Links to Micro-national and Fantasy coins: Listings M

Links To Micro-National and Fantasy Coins: Listings M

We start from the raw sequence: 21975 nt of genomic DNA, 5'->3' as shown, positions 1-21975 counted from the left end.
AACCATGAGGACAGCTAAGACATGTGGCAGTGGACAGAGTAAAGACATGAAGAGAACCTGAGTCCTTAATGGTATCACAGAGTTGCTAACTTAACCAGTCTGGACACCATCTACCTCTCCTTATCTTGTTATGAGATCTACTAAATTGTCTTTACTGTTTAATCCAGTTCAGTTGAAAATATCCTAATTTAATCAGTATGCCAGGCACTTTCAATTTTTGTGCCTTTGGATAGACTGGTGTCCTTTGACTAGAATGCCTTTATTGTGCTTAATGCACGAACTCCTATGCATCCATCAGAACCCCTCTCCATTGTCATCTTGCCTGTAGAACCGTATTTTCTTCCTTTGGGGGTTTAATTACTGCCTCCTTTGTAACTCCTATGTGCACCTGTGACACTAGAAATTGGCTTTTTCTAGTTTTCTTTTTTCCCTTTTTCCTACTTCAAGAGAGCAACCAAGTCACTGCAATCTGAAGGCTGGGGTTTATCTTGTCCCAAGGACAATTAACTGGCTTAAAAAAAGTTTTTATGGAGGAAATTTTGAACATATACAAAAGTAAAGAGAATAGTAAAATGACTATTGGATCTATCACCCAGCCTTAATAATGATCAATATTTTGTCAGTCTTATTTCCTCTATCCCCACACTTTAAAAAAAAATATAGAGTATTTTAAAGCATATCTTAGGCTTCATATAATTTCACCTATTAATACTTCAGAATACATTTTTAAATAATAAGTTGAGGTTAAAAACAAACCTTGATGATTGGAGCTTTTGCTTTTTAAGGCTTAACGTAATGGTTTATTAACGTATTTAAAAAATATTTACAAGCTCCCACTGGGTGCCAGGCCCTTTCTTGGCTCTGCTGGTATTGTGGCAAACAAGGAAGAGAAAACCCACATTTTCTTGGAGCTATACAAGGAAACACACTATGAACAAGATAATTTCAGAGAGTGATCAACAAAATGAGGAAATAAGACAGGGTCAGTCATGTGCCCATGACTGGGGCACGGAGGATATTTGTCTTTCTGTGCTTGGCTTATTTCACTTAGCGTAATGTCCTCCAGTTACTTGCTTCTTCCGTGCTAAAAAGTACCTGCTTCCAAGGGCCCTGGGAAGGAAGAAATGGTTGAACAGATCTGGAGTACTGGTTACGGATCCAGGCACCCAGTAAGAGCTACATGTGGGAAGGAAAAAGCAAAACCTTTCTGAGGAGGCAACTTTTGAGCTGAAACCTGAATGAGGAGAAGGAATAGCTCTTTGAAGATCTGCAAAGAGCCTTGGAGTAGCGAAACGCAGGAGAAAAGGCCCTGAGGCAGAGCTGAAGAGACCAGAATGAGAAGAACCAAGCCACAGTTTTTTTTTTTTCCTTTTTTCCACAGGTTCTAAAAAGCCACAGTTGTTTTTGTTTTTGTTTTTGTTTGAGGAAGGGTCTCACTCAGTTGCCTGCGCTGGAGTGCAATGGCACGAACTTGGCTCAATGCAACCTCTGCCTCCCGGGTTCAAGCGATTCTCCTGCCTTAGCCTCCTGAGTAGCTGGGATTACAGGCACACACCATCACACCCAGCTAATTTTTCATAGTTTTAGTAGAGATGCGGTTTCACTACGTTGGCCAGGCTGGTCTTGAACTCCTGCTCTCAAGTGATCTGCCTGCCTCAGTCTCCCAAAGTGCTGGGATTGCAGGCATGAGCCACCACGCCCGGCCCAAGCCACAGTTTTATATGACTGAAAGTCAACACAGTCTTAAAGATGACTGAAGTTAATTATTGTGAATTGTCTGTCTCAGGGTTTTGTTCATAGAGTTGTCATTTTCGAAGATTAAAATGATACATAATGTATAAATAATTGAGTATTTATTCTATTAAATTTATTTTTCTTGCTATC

MATTOLE FREE STATE: This geographical designation is more of a concept than a political statement, and it exemplifies the spirit of the people living in the Mattole River watershed, commonly known as “The Mattole”. Beginning in 2004, the united and industrious folks residing in that area have embarked on a special endeavor known as the Mattole Self-Sufficiency Project. According to the Web-site (, of the MSSP, “The Mattole Valley is located in northwestern California, southwest of Eureka, in a region known as the ‘Lost Coast,’ so named because the terrain is very rugged and the California coastal highway turns inland, by-passing about 80 miles of coastline. As a geographically isolated region, the people living in the Mattole have developed a strong sense of community and a culture of independence and self-sufficiency. As modern society becomes more homogenized and regimented, we feel it is important to preserve and enhance such relatively free and unregimented societies. There are three aspects of a society that we address. These are (1) the economy, (2) the environment, and (3) the culture. Each of these three aspects needs to be in balance in order for a society to thrive. A society that is balanced in each of these aspects is a sustainable society, based on a sustainable economy, a sustainable environment, and a sustainable culture. The Mattole Self-Sufficiency Project initiates, promotes, and/or encourages projects designed to promote a sustainable society here in the Mattole Valley. We compete with nobody, we cooperate for everybody. Diversity of thought is encouraged.” Anyone can join the MSSP, and they encourage conscientious people from all walks of life to be “part of the solution rather than part of the problem.” After all, “We live in a bountiful place. The ocean, the river, the forests, and the fields can provide our sustenance and shelter. In return, we all have an obligation to live in harmony with the ocean, the river, the forests, and the fields so that our children, our children's children, and their children, can enjoy the bounty that we enjoy.” Upon perusing the Web-site, I learned that Mr. Ken Young is the main representative and/or person to contact for the MSSP. When I asked him about the origins of the Free State, he replied: “The Mattole isn't exactly the type of place that was ‘founded.’ Founding sort of implies there is some organization and structure. The people that live here, for the most part, came here to get away from all that stuff. There are two towns in the lower Mattole and a few more in the upper Mattole but none of them are incorporated. There are no police (the sheriff's deputy passes thru once a week or so), no McDonalds or other franchises, no billboards or advertising, etc etc and we get along just fine. As is typical in the Mattole, a group was formed, talked about some ideas, and then the people that started the group found other interests after I joined. Since I was pretty much the only one committed to actually DO something, people seem content to let me do ‘my thing’ and others join in or contribute their efforts as they have the interest and willingness to devote some time to it. You need to realize that people that live here DON'T want other people telling them what to do and are (rightly) suspicious of formal structures, people ‘in charge’ of things, and so forth. For example, the Mattole Valley Community Center board does not have a president. I am the secretary and I run the meetings and we have a treasurer who takes care of finances but there is no one person who is in charge. Most decisions are made by consensus and people contribute what and when they feel like doing.” The Mattole, safely nestled in its isolated mountain valley (“This is a VERY rural area.”), is now a small rural community of several hundred people.